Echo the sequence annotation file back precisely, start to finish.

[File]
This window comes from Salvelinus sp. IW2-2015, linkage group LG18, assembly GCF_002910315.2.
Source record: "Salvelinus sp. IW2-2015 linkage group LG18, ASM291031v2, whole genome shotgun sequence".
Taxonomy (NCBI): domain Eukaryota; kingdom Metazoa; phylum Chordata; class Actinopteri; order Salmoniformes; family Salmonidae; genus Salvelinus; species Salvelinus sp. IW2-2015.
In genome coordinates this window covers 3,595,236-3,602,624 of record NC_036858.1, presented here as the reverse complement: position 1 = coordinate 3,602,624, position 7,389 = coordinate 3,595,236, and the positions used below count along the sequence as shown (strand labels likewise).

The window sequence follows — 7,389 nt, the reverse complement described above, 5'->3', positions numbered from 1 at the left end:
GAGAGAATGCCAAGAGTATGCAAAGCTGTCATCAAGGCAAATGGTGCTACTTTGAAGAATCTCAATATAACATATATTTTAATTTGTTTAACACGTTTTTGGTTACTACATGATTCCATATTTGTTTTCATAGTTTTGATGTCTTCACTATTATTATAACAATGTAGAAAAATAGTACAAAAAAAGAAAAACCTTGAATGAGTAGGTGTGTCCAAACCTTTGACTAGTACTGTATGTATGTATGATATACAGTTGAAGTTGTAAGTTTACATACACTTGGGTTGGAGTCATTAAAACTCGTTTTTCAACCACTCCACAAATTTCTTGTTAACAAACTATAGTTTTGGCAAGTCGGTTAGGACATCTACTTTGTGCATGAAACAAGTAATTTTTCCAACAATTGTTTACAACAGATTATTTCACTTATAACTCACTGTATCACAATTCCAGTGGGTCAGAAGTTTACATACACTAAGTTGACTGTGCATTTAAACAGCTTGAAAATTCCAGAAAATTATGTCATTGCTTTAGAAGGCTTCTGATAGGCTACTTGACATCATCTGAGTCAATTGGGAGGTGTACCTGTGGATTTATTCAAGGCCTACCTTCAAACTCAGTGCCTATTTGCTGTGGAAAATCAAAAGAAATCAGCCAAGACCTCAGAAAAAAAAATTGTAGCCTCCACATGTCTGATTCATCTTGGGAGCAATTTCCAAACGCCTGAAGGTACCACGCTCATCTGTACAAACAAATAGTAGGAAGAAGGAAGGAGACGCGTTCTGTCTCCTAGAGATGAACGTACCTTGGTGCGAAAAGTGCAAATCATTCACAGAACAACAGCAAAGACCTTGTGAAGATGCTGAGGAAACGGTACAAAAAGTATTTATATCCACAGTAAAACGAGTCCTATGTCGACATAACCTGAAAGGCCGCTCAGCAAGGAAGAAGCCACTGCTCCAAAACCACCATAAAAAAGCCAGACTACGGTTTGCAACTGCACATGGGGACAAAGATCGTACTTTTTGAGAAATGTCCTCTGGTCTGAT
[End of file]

This window comes from Salvelinus sp. IW2-2015, linkage group LG18, assembly GCF_002910315.2.
Source record: "Salvelinus sp. IW2-2015 linkage group LG18, ASM291031v2, whole genome shotgun sequence".
Taxonomy (NCBI): domain Eukaryota; kingdom Metazoa; phylum Chordata; class Actinopteri; order Salmoniformes; family Salmonidae; genus Salvelinus; species Salvelinus sp. IW2-2015.
In genome coordinates this window covers 3,595,236-3,602,624 of record NC_036858.1, presented here as the reverse complement: position 1 = coordinate 3,602,624, position 7,389 = coordinate 3,595,236, and the positions used below count along the sequence as shown (strand labels likewise).

The window sequence follows — 7,389 nt, the reverse complement described above, 5'->3', positions numbered from 1 at the left end:
GAGAGAATGCCAAGAGTATGCAAAGCTGTCATCAAGGCAAATGGTGCTACTTTGAAGAATCTCAATATAACATATATTTTAATTTGTTTAACACGTTTTTGGTTACTACATGATTCCATATTTGTTTTCATAGTTTTGATGTCTTCACTATTATTATAACAATGTAGAAAAATAGTACAAAAAAAGAAAAACCTTGAATGAGTAGGTGTGTCCAAACCTTTGACTAGTACTGTATGTATGTATGATATACAGTTGAAGTTGTAAGTTTACATACACTTGGGTTGGAGTCATTAAAACTCGTTTTTCAACCACTCCACAAATTTCTTGTTAACAAACTATAGTTTTGGCAAGTCGGTTAGGACATCTACTTTGTGCATGAAACAAGTAATTTTTCCAACAATTGTTTACAACAGATTATTTCACTTATAACTCACTGTATCACAATTCCAGTGGGTCAGAAGTTTACATACACTAAGTTGACTGTGCATTTAAACAGCTTGAAAATTCCAGAAAATTATGTCATTGCTTTAGAAGGCTTCTGATAGGCTACTTGACATCATCTGAGTCAATTGGGAGGTGTACCTGTGGATTTATTCAAGGCCTACCTTCAAACTCAGTGCCTATTTGCTGTGGAAAATCAAAAGAAATCAGCCAAGACCTCAGAAAAAAAAATTGTAGCCTCCACATGTCTGATTCATCTTGGGAGCAATTTCCAAACGCCTGAAGGTACCACGCTCATCTGTACAAACAAATAGTAGGAAGAAGGAAGGAGACGCGTTCTGTCTCCTAGAGATGAACGTACCTTGGTGCGAAAAGTGCAAATCATTCACAGAACAACAGCAAAGACCTTGTGAAGATGCTGAGGAAACGGTACAAAAAGTATTTATATCCACAGTAAAACGAGTCCTATGTCGACATAACCTGAAAGGCCGCTCAGCAAGGAAGAAGCCACTGCTCCAAAACCACCATAAAAAAGCCAGACTACGGTTTGCAACTGCACATGGGGACAAAGATCGTACTTTTTGAGAAATGTCCTCTGGTCTGAT